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Non-Prog CD Reviews

Witches in Bikinis

Witches in Bikinis

Review by Gary Hill

Monsters, ghosts and goblins have a connection with rock music that goes way back. Well, we’ve come a long way from “I Put a Spell on You,” “Haunted House” and “The Monster Mash.” Witches in Bikinis seem to try to capture some of the fun and humor of those original rock and roll spook songs and they do a great job. This is a fun Halloween romp that combines vintage girl group sounds (especially on the vocals) with tongue in cheek haunted humor.

This review is available in book format (hardcover and paperback) in Music Street Journal: 2007 Volume 5 at lulu.com/strangesound.

Track by Track Review
Hold Me, My Little Ghostie
A cool retro keyboard sound makes one think that they are about to launch into the Munsters theme song. Instead we get something that feels like a gypsy song – particularly in terms of the accent on the vocals. This is bouncy and fun, if a bit weird. The cool swirling section is a nice touch.
Horror Flick Chicks
Here we get the first rock song of the disc. This is a pretty straight forward retro sounding retro sounding pop rock cut that pokes fun of the role that ladies usually play in scary movies. We even get some screams to make the scream queens proud!
Witches in Bikinis
This time it’s something akin to a cross between a folk rock song and a 60’s girl group sound. This is a bit odd, but still quite fun. After the first verse they pound out into a more rocking chorus and then alternate between the two sounds to carry forward.
Spooks on the Loose
The retro keyboard sound that starts this is a very cool. This is a bouncy and fun rocker that talks about a journey into a haunted house where the ghouls and ghosts get a bit fresh. The instrumental segment on this one is a lot of fun. 
Haunted Mansion
Keys start this is an atmospheric manner. The operatic vocals on the first verse here are based on a melody line that makes me think of the verse to King Crimon’s “In the Court of the Crimson King.” It might not be a note for note, but I challenge you to listen to this and not think “The rusted chains of prison moons / Are shattered by the sun / I walk a road, horizons change…” This has that gypsy sort of sound again and feels a bit like some sort of Broadway musical. This is fun, but a bit over the top for my tastes, and it runs a little too long. If there is one track here to skip, this would be it. Still, the closing segment with it’s symphonic instrumentation and maniacal laugh is fun.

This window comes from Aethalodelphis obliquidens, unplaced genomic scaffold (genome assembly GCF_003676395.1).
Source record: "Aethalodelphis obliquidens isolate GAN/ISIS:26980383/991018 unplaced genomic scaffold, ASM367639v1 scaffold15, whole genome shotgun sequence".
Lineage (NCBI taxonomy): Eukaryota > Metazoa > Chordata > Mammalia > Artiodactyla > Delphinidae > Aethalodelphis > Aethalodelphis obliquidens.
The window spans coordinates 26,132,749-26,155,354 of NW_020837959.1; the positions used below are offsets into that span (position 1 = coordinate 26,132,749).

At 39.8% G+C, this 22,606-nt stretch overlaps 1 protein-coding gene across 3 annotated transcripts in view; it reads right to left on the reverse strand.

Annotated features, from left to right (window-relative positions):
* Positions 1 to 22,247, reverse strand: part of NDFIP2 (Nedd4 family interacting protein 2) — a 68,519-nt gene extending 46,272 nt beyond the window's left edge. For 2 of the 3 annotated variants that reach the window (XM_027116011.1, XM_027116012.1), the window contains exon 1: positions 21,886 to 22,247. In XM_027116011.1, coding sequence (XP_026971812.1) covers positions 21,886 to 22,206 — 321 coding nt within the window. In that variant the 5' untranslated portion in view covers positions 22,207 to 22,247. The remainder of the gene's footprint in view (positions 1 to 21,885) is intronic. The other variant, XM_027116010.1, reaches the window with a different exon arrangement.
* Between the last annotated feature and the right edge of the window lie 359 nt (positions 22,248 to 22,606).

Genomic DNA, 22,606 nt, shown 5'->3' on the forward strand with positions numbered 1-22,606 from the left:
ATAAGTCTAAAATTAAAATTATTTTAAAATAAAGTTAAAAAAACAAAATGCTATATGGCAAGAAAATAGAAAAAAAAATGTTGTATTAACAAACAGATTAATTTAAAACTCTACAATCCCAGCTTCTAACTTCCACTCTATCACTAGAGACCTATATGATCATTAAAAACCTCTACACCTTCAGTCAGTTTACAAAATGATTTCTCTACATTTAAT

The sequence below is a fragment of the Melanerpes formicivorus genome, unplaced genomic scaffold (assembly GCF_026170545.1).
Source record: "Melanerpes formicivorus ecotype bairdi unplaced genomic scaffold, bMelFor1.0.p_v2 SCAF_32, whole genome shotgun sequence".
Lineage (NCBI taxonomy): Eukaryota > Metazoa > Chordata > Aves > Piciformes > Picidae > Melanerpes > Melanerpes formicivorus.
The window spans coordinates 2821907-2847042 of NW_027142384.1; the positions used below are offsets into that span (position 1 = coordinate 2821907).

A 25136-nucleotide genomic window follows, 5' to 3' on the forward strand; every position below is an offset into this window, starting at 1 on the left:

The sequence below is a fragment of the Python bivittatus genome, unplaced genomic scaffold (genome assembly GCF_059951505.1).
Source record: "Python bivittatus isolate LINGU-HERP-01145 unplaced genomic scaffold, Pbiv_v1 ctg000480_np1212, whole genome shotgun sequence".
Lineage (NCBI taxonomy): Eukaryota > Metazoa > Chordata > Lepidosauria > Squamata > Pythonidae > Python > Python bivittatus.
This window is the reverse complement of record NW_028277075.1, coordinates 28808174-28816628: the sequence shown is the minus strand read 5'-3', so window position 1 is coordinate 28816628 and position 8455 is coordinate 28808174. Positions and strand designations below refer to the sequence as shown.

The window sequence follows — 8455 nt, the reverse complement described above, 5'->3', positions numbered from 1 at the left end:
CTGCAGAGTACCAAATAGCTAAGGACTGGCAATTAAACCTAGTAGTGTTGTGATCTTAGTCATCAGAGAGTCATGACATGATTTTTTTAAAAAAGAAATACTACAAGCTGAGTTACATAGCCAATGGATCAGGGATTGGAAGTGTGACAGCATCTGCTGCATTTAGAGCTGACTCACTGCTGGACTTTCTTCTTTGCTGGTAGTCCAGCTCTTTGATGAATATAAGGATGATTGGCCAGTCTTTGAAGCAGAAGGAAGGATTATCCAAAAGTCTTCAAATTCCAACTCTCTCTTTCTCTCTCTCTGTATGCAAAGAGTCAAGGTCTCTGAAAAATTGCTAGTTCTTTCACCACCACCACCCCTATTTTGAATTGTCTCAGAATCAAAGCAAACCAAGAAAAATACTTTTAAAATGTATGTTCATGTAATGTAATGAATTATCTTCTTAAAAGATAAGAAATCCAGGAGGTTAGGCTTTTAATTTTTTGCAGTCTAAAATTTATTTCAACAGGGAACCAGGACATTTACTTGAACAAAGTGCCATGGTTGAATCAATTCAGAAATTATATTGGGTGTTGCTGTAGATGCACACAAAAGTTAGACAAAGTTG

Goblin Gaboom
This might well be the best track on show here. It has a vocal line that consists of someone pretending to be a little girl augmented by a monster-like male voice. Musically this is a 1950’s pop track. The result feels like something that might have come from The Muppet Show.
Cemetery Boogie
As one might guess from the title, here we get a bouncing old school rock and roll number. This is another highlight of the disc. The instrumental section with its vintage sound is a very nice touch. So, is the jazzy little jam that follows it.
Monster Woogie
Keyboards playing a classic “spooky” music tune alongside thunderstorm textures lead this off. It moves out into a jazzy, classically oriented jam for the verse, but turns bouncy and fun for the chorus. This is another that feels like it could have come from a stage musical, but it works better than “Haunted Mansion.” The scat segment is a great addition.
Subway Spooks
A pretty piano line serves as the backdrop for the balladic approach (almost prog-like in the vein of Renaissance). We get more of that stage musical motif later in the track.
Zombie March
Here we get another spooky, stage musical approach. This is energetic and fun, if perhaps a bit over the top. It includes some cool changes, though, including a great rock and roll segment.
Cave Fire
This comes in with a very dramatic film score sounding piece of symphonic music. This shifts out to more “world music” sounds as it carries onward. This instrumental is the longest track on the disc (just over seven minutes) and would probably qualify as progressive rock by most standards.
Graveyard Tango
This is another instrumental, but this time think Booker T. and The MG’s, although, there is a faster paced prog-like motif mid-song.
Hidden Track
OK, you didn’t really think that they would stop the album with twelve songs and leave the “lucky number 13” slot open, did you? Shame on you! After an extended period of silence we get a story reading, basically a “Twas the Night Before Christmas” for Halloween.
 
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